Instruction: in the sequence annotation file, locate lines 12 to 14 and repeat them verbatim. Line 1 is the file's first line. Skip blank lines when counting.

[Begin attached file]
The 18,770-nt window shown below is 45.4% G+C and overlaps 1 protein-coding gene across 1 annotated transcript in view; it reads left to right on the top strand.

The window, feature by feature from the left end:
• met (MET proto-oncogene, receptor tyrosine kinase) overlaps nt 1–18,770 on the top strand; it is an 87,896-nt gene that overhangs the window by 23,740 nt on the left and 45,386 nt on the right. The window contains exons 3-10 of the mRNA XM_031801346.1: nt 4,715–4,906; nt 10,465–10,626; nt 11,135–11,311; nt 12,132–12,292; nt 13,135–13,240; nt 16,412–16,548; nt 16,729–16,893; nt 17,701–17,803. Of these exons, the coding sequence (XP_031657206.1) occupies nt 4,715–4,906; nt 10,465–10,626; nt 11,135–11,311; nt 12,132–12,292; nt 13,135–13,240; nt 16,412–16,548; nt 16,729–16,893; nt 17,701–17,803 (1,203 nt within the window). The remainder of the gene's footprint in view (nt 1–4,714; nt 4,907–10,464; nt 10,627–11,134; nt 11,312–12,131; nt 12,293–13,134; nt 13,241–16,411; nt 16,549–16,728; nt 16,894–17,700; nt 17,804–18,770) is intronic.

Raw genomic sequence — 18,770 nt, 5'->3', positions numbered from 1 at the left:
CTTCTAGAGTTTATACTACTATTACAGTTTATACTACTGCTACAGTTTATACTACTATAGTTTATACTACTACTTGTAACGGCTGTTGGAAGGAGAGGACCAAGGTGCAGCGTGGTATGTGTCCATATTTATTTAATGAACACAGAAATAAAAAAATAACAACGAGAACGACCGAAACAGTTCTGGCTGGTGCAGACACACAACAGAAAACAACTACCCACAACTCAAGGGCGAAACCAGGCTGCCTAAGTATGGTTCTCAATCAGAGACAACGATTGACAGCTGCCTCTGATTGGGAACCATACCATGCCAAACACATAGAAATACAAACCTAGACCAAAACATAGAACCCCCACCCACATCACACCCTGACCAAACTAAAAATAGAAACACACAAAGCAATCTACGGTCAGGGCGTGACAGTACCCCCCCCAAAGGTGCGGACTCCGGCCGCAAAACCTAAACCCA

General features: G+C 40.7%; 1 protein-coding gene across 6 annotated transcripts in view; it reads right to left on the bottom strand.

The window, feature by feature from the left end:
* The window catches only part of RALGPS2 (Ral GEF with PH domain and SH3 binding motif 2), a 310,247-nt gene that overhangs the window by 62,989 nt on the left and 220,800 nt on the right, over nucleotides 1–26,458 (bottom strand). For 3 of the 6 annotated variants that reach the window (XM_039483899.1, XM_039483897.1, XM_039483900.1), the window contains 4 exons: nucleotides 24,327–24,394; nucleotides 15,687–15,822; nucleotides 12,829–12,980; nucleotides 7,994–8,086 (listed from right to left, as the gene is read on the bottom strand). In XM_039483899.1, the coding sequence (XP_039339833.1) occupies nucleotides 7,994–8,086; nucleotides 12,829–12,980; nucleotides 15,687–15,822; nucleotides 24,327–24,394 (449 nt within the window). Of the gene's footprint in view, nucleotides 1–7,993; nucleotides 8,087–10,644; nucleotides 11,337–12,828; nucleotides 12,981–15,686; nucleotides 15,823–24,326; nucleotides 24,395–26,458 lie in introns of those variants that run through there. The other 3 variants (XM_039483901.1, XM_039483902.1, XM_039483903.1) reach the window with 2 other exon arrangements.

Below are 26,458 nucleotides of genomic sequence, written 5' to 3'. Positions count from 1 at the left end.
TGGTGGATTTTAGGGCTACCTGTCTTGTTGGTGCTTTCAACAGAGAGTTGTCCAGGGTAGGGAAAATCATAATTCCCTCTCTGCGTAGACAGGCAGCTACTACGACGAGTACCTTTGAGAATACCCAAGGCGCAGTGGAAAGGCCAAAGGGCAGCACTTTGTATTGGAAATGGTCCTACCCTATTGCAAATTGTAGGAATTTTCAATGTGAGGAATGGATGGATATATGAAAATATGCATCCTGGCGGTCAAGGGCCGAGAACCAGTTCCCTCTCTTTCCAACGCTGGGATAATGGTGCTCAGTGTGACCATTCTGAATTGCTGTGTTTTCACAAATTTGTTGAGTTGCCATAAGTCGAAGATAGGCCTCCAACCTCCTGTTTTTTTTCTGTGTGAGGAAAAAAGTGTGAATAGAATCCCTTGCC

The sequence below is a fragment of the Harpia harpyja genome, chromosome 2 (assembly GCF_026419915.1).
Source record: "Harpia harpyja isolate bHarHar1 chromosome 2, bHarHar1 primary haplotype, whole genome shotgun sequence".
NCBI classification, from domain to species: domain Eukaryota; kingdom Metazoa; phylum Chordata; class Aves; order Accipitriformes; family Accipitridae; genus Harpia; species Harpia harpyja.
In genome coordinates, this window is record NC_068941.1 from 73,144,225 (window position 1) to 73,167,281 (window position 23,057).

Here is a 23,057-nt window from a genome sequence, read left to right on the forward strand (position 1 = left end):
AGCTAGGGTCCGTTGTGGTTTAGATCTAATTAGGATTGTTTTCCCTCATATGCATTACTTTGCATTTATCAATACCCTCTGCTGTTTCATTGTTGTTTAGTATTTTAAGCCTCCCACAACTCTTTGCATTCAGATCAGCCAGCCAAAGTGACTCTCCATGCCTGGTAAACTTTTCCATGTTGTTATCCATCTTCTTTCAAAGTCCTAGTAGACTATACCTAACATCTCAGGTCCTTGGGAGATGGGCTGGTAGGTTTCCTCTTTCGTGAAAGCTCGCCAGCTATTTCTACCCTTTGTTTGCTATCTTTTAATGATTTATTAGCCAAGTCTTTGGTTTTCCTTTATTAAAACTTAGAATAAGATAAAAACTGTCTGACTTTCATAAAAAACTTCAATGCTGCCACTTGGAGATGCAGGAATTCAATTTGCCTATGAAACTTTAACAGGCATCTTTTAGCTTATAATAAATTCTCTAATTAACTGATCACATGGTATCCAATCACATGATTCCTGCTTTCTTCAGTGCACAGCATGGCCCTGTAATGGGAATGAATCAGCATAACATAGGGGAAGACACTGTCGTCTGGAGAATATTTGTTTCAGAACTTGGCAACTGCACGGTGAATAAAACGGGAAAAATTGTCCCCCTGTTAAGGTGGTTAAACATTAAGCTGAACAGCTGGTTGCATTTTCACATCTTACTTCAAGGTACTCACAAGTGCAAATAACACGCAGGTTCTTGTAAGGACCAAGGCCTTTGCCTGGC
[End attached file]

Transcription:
Source record: "Harpia harpyja isolate bHarHar1 chromosome 2, bHarHar1 primary haplotype, whole genome shotgun sequence".
NCBI classification, from domain to species: domain Eukaryota; kingdom Metazoa; phylum Chordata; class Aves; order Accipitriformes; family Accipitridae; genus Harpia; species Harpia harpyja.
In genome coordinates, this window is record NC_068941.1 from 73,144,225 (window position 1) to 73,167,281 (window position 23,057).